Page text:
When tasked with sourcing a new supplier, procurement professionals can take one of three approaches; go through a formal selection process, research local suppliers online or get advice or a referral from a trusted business resource or colleague.

Or, they can go for secret approach number four…

Secret approach number four is a winning combination of using a methodical approach that’s guided by industry best practice, a healthy amount of internet research for context and the considered opinions and referrals of industry peers.

When it comes to procuring the services of a new travel management company (TMC) referrals from a trusted business resource or colleague are particularly important. Business travel can be a source of stress and confusion, as well as a black hole in terms of spend, time and productivity,  and so hearing of other organisations’ lived experiences of using a particular TMC often resonates strongly.

But how can you use these referrals in a more practical way during the procurement process?

Here are four things that it’s worth taking into consideration when acting on referrals during the process of procuring a new travel supplier:

1. Reliability

Can the referee vouch for the reliability of the prospective TMC? When it comes to travel management, you will need your TMC to feel as though they are an extension of your own team and are working with the same goals, priorities and deadlines in mind.

If other organisations find a prospective TMC to be hard to get hold of, unresponsive and slow to sort out issues then this is a huge red flag, as leaving business travellers high and dry is the exact opposite of what a TMC is meant to do.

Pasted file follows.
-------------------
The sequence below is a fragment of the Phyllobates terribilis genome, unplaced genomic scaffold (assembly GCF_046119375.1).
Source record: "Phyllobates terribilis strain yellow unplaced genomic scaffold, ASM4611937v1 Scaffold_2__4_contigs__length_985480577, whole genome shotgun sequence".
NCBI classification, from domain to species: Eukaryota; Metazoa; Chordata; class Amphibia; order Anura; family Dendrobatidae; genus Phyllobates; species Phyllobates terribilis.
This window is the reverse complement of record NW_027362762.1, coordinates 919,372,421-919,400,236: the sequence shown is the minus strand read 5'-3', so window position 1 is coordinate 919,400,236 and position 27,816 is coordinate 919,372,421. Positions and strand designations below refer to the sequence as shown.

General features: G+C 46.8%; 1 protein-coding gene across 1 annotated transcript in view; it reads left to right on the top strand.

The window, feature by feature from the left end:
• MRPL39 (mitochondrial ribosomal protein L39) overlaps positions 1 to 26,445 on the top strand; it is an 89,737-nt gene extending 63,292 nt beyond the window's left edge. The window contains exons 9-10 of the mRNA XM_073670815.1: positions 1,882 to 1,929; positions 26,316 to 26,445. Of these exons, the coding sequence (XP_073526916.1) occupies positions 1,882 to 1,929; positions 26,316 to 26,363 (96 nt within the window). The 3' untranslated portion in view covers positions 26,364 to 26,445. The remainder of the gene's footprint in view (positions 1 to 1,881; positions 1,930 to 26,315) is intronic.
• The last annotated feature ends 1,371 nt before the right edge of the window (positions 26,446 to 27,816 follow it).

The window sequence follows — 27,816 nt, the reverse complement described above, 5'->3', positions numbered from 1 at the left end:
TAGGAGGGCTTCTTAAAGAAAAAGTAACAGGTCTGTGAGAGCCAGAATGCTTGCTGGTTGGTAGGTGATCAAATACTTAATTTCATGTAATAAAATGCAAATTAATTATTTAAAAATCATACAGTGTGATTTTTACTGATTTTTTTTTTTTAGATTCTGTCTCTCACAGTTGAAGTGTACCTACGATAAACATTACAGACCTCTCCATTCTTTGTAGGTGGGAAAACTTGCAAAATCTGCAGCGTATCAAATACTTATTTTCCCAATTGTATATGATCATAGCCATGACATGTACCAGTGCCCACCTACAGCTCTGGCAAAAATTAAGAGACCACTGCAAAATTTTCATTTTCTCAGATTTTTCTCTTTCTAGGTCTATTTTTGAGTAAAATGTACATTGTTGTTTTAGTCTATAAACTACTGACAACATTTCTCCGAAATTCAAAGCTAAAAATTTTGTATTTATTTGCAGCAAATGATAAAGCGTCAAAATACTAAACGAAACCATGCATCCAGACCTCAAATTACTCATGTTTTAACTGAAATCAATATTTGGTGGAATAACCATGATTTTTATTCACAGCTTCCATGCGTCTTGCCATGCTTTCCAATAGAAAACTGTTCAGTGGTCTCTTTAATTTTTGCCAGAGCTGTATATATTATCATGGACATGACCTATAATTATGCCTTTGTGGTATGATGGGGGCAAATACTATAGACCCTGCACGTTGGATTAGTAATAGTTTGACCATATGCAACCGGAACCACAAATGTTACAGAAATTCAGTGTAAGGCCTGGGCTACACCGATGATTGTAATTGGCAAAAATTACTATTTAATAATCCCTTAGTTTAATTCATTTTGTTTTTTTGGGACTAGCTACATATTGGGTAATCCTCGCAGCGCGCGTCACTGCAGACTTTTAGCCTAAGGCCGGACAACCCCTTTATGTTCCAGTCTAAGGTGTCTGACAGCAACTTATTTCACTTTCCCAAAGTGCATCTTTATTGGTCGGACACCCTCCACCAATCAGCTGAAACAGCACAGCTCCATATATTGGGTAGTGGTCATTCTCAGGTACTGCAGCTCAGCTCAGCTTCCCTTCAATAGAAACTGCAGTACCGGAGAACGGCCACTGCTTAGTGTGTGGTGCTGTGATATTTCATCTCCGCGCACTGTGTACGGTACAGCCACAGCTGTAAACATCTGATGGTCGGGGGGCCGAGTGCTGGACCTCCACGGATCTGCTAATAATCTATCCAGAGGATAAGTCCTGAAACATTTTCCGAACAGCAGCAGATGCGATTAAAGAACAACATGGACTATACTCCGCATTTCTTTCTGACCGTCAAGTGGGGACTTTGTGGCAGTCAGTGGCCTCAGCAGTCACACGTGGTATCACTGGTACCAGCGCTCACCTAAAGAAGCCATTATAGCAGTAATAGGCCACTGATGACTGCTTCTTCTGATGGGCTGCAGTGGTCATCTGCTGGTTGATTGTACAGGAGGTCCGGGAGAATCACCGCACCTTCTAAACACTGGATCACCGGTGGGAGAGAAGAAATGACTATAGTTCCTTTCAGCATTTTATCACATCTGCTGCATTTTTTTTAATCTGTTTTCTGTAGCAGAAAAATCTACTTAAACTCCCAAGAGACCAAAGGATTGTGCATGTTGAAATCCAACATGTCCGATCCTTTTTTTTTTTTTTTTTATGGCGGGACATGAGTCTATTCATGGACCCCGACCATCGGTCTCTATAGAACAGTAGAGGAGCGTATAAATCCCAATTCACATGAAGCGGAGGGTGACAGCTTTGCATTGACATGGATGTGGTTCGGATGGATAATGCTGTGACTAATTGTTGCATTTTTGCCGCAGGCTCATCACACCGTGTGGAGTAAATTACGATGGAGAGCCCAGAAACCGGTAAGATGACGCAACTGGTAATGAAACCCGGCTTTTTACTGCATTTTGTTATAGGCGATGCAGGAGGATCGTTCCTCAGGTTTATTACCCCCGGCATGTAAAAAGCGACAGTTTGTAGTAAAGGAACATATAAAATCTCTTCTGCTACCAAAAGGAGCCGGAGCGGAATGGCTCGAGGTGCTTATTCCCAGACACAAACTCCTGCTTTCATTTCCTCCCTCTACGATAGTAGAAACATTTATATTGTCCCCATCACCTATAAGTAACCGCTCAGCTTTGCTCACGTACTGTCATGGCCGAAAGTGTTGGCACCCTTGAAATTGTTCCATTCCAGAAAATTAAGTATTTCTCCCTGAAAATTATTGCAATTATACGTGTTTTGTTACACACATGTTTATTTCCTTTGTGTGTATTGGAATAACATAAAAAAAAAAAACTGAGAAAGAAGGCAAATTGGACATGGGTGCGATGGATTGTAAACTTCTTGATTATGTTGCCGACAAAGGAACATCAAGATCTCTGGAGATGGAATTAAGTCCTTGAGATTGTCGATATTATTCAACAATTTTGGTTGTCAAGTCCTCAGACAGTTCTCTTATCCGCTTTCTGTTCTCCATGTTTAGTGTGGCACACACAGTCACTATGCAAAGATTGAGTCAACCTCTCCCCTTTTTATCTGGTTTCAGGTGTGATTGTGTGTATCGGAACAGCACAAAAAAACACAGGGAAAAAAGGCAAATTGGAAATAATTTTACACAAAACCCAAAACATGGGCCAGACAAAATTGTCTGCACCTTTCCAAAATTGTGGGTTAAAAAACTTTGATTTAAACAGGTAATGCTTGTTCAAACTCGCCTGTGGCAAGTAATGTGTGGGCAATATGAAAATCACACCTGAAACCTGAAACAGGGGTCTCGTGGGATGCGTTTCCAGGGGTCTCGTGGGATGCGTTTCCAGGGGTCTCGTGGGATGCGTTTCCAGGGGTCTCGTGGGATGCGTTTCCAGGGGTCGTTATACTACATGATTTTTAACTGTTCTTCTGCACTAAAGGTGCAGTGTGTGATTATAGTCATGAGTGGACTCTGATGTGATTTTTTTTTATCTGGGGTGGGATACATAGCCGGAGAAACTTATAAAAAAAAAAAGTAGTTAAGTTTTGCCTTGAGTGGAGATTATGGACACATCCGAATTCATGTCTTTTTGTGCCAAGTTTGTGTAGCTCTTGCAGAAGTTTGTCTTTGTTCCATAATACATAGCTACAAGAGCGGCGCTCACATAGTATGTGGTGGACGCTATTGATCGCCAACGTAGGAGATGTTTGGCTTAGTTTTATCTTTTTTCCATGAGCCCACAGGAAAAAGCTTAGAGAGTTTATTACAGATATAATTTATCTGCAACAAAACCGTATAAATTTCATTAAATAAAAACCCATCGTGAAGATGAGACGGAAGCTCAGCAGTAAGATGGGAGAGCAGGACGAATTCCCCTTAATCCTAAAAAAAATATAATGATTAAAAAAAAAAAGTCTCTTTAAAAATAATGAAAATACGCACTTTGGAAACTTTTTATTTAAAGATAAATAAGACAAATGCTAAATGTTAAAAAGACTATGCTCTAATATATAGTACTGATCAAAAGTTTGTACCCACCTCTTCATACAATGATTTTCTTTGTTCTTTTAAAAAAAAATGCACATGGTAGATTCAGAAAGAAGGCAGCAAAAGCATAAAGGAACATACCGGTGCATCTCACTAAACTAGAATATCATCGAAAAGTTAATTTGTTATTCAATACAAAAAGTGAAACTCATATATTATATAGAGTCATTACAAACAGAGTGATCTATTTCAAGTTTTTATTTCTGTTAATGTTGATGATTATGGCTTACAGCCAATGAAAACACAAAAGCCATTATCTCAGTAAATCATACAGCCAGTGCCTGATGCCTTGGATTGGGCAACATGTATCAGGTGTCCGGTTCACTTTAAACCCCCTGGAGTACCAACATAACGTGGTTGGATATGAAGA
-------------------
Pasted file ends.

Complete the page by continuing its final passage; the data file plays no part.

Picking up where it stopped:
2. Quality

It goes without saying that the quality of the service delivered by a TMC should be consistently high, but do they deliver a great service even when things aren’t going to plan?

Depending on your relationship with the referee, see if you can obtain any data relating to the TMC’s SLAs and ask the referee to provide context for these; how was the agreement with the TMC arranged? Did they provide satisfying reasons for instances in which they failed to meet their SLA?

3. Value for money

A more formal approach to procuring a new supplier will often include carrying out some sort of benchmarking task, but when it comes to travel management these exercises will not always provide the most accurate results.

Low service fees do not always provide the best value for money, just as high service fees are unfortunately not always indicative of a high level of service. If you really do need to carry out a price comparison exercise, then compare it with the information provided by your referral for more accuracy.

4. Clear communication

Although the advent of online booking technologies has swept through the travel management industry, and with good reason, there is still plenty of communication that needs to take place offline – how available is the prospective TMC when the referee needs to get in touch?

It’s also worth finding out how proactive the TMC in question is when it comes to contacting their clients themselves; do they keep clients up to date with industry changes? Or spot and comment on organisational travel trends? Or, is it the client who always has to get in touch?

 

Referrals are never given freely and are instead only offered up when the supplier in question has maintained a good relationship with the client whilst delivering an excellent service. Whilst ‘word of mouth’ might not satisfy the number bods, it’s certainly worth working referrals into your procurement process in order to find a TMC that’s the very best fit for your organisation.

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